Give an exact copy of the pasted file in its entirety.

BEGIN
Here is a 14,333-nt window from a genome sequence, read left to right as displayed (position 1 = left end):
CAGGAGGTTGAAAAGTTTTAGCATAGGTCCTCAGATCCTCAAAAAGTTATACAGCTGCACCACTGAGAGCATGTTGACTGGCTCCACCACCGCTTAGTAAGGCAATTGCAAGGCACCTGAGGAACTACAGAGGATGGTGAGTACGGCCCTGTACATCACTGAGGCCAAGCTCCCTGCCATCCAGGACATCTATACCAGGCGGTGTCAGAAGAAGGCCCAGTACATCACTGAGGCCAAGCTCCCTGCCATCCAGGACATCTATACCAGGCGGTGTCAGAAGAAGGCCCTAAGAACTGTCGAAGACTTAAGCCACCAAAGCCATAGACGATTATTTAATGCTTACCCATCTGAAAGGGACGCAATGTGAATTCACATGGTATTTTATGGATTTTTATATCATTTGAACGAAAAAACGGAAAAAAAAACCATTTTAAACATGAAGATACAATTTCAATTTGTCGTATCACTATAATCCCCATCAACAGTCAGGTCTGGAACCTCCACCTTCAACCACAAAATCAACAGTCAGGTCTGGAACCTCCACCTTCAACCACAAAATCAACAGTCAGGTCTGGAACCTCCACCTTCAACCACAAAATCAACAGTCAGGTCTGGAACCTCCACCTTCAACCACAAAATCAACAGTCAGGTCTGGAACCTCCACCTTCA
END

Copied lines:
Here is a 14,333-nt window from a genome sequence, read left to right as displayed (position 1 = left end):
CAGGAGGTTGAAAAGTTTTAGCATAGGTCCTCAGATCCTCAAAAAGTTATACAGCTGCACCACTGAGAGCATGTTGACTGGCTCCACCACCGCTTAGTAAGGCAATTGCAAGGCACCTGAGGAACTACAGAGGATGGTGAGTACGGCCCTGTACATCACTGAGGCCAAGCTCCCTGCCATCCAGGACATCTATACCAGGCGGTGTCAGAAGAAGGCCCAGTACATCACTGAGGCCAAGCTCCCTGCCATCCAGGACATCTATACCAGGCGGTGTCAGAAGAAGGCCCTAAGAACTGTCGAAGACTTAAGCCACCAAAGCCATAGACGATTATTTAATGCTTACCCATCTGAAAGGGACGCAATGTGAATTCACATGGTATTTTATGGATTTTTATATCATTTGAACGAAAAAACGGAAAAAAAAACCATTTTAAACATGAAGATACAATTTCAATTTGTCGTATCACTATAATCCCCATCAACAGTCAGGTCTGGAACCTCCACCTTCAACCACAAAATCAACAGTCAGGTCTGGAACCTCCACCTTCAACCACAAAATCAACAGTCAGGTCTGGAACCTCCACCTTCAACCACAAAATCAACAGTCAGGTCTGGAACCTCCACCTTCAACCACAAAATCAACAGTCAGGTCTGGAACCTCCACCTTCA